The tale of the Ugandan Taxi

Most Ugandans have a love-hate relationship with taxis. This is why.

 

On a good day, the taxi conductor will help an elderly lady cross the road. Amazing!

 

 

On a bad day, that same guy will connive with 5 thieves to rob an unsuspecting passenger. (I was that passenger, but more on that later)

 

For my tourist friends who have no idea what is referred to as a taxi in Uganda, allow me to explain.

 

It is the weird-looking minivan that carries 14 or so passengers. A taxi conductor is the guy who collects fare from passengers.

 

In Kenya, a taxi is referred to as matatu, in Ivory Coast as gbaka and in Rwanda as twegerane... (yes, I googled the terms to prove I'm intelligent ;-)

The point I am trying to make is that different countries have a different name for it.

 

Then there is Uganda.

 

Well, we were too lazy to come up with a creative name. So, we settled for 'taxi'. Never mind that we have cabs which are technically 'taxis'.

 

So, what do we call the cabs instead?

 

Well, my dear friend, I am  embarrassed to admit that we call them "special hire". There is a story here. It involves a mzungu and a goat... to be told in future.

 

Back to this article.

 

Unlike our Kenyan counterparts, Ugandan taxis don't usually blast music that can be heard all the way from Kawangware to Thika.

 

On a normal day, the passengers will quietly listen to birango (death announcements) or to the latest local hit. Everyone is content.

 

Of course, it's not just the birango that keep the passengers entertained. Some passengers take it upon themselves to entertain other passengers.

 

(If you take a personal car into town on a daily basis, you have no idea what you're missing out on.)

 

This one time, I looked over to my neighbor in a taxi. She was reading texts from her sugar daddy. How did I know they were texts from her S.D? Well, he claimed he wasn't feeling well. The babe asked him to send a photo (people lie so you have to get that proof).

 

To cut the story short, I saw the photo. That's how I know. To be honest, that was the most disturbing conversation ever. And yes, I never read another one after that.

 

Onto the story of how I got robbed in a matatu/gbaka...well, in a taxi. Jeez!

 

It was a beautiful Sunday evening. I was coming from the Kampala Rolex Festival.

 

Before we delve further into my predicament, let me say this first.

 

I was born and raised in Uganda. I am supposed to know all the tricks in the taxi code of thievery conduct.

 

For instance, I know that I shouldn't sit in the front seat (it's the most vulnerable seat to thievery). I also know that I shouldn't adjust anything on behalf of the conductor.

 

Suffice to say, I did both these things. I got into the front seat. I adjusted something I wasn't supposed to.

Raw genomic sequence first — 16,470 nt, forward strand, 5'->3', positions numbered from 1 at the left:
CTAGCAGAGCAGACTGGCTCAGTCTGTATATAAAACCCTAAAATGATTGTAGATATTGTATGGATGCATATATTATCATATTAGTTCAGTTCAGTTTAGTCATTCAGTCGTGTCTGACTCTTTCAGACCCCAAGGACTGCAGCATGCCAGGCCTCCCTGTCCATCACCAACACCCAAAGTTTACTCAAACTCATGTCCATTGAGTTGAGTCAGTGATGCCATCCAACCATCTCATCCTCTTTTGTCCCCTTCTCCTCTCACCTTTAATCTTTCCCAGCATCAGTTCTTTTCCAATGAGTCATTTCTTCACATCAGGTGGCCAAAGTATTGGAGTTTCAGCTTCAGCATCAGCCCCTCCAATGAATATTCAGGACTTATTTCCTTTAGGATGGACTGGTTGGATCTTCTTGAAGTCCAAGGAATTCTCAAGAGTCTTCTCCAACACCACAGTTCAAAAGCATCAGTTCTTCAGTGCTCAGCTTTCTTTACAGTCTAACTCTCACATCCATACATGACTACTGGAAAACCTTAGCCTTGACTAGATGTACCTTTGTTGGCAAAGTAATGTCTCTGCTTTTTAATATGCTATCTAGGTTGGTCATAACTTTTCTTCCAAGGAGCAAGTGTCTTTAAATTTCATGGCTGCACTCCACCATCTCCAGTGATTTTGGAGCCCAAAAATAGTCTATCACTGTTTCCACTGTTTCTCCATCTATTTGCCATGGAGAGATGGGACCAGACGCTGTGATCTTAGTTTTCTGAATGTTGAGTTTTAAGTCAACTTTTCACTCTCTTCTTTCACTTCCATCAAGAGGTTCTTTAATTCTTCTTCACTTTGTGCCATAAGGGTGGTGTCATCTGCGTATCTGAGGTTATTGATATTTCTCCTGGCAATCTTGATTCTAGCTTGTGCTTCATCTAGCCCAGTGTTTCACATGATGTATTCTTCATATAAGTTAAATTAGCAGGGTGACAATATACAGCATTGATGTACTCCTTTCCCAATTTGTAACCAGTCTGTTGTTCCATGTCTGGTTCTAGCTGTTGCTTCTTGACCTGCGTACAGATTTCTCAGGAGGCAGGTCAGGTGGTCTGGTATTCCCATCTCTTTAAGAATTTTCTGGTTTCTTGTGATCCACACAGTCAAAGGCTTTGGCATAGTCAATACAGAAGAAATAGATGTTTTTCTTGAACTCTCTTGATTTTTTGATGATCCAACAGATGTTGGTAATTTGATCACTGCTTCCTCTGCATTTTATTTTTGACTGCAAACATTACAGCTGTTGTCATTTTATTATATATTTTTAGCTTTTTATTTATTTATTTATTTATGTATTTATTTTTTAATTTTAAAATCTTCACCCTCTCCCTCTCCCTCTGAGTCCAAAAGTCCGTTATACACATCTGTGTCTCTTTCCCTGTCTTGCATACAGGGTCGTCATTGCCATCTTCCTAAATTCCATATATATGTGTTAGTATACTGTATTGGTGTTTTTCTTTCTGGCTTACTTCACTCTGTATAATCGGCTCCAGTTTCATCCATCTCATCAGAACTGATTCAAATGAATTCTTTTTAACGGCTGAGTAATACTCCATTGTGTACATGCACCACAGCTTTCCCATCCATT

Did I mention that on that beautiful evening, I was carrying a camera, a laptop and my old but valuable phone in my bag? I know what you're thinking.

 

In my defense, I had come straight from the airport hoping to capture a few photos of the 1st ever Kampala Rolex Festival,  for my readers.

 

Anyway, I get into the front seat of the taxi. No suspicions whatsoever. As soon as I close the door, the conductor tells me that it isn't properly closed. I need to do it again.

 

Like a good passenger, I try again.

 

Still not good enough.

 

He says that I need to use more energy otherwise, the door won't shut. Now, I am concerned. About my camera and laptop. I pull them closer.

 

'You need to fasten your seat belt,' he says in Luganda.

 

Nobody fastens the seat belt in a taxi. I know what he's planning. I am about to get mugged.

 

When he insists on the seat belt, I tell him to stop the vehicle. I need to get into the back seat. You know, the seats without seat belt issues.

 

I get out and wait for the conductor to open the passenger door. He doesn't. Instead, the vehicle speeds off.

 

At this point, I am grateful that I got out when I did. So, I stop another taxi and jump into the back seat.

 

Then I notice something.

 

My phone is awfully quiet. Not even a message? I check my bag for my old but valuable phone.

 

10 minutes later, it is nowhere to be found.

 

I ask the passenger next to me to call my number. It is off.

 

Then, it dawns on me. I just got robbed. At what point exactly? Probably when I was taking instructions from the conductor.

 

Typical taxi robbery story. I know.

 

On a good day like I said, taxis are the best.

 

For example, when the taxi guy allows four school kids to squeeze onto one seat at no fee. Or when they use panyas to get you to your destination fast.

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